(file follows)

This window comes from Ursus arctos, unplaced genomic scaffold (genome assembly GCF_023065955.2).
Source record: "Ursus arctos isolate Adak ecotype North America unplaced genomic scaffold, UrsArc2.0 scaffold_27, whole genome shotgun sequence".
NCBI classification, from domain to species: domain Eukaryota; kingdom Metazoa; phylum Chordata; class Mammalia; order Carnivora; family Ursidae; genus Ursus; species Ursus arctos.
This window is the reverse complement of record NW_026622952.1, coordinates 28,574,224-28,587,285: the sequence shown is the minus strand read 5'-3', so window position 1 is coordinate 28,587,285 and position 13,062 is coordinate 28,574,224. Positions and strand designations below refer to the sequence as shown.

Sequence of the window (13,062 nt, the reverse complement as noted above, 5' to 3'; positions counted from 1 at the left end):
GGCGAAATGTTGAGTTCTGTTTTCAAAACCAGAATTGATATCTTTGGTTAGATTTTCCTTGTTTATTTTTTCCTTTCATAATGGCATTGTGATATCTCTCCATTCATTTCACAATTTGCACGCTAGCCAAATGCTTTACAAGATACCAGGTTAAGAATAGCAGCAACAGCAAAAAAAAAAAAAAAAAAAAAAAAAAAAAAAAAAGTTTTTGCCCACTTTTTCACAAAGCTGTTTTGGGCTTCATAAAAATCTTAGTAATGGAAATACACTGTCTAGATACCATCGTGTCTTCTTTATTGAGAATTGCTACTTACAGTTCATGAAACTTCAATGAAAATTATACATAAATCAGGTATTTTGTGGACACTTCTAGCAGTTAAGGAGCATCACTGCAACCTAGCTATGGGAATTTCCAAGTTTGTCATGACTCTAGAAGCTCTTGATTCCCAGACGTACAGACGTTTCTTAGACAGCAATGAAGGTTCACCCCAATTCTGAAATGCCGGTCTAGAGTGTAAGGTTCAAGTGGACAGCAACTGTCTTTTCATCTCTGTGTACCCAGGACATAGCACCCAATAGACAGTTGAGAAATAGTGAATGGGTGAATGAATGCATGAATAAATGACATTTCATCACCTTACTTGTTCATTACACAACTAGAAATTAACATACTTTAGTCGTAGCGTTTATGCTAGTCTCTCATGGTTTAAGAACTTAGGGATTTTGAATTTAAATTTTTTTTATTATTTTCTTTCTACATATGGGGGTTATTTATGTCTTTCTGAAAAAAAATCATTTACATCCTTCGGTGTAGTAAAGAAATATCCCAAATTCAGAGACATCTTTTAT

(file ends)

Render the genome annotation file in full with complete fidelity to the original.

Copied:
This window comes from Ursus arctos, unplaced genomic scaffold (genome assembly GCF_023065955.2).
Source record: "Ursus arctos isolate Adak ecotype North America unplaced genomic scaffold, UrsArc2.0 scaffold_27, whole genome shotgun sequence".
NCBI classification, from domain to species: domain Eukaryota; kingdom Metazoa; phylum Chordata; class Mammalia; order Carnivora; family Ursidae; genus Ursus; species Ursus arctos.
This window is the reverse complement of record NW_026622952.1, coordinates 28,574,224-28,587,285: the sequence shown is the minus strand read 5'-3', so window position 1 is coordinate 28,587,285 and position 13,062 is coordinate 28,574,224. Positions and strand designations below refer to the sequence as shown.

Sequence of the window (13,062 nt, the reverse complement as noted above, 5' to 3'; positions counted from 1 at the left end):
GGCGAAATGTTGAGTTCTGTTTTCAAAACCAGAATTGATATCTTTGGTTAGATTTTCCTTGTTTATTTTTTCCTTTCATAATGGCATTGTGATATCTCTCCATTCATTTCACAATTTGCACGCTAGCCAAATGCTTTACAAGATACCAGGTTAAGAATAGCAGCAACAGCAAAAAAAAAAAAAAAAAAAAAAAAAAAAAAAAAAGTTTTTGCCCACTTTTTCACAAAGCTGTTTTGGGCTTCATAAAAATCTTAGTAATGGAAATACACTGTCTAGATACCATCGTGTCTTCTTTATTGAGAATTGCTACTTACAGTTCATGAAACTTCAATGAAAATTATACATAAATCAGGTATTTTGTGGACACTTCTAGCAGTTAAGGAGCATCACTGCAACCTAGCTATGGGAATTTCCAAGTTTGTCATGACTCTAGAAGCTCTTGATTCCCAGACGTACAGACGTTTCTTAGACAGCAATGAAGGTTCACCCCAATTCTGAAATGCCGGTCTAGAGTGTAAGGTTCAAGTGGACAGCAACTGTCTTTTCATCTCTGTGTACCCAGGACATAGCACCCAATAGACAGTTGAGAAATAGTGAATGGGTGAATGAATGCATGAATAAATGACATTTCATCACCTTACTTGTTCATTACACAACTAGAAATTAACATACTTTAGTCGTAGCGTTTATGCTAGTCTCTCATGGTTTAAGAACTTAGGGATTTTGAATTTAAATTTTTTTTATTATTTTCTTTCTACATATGGGGGTTATTTATGTCTTTCTGAAAAAAAATCATTTACATCCTTCGGTGTAGTAAAGAAATATCCCAAATTCAGAGACATCTTTTAT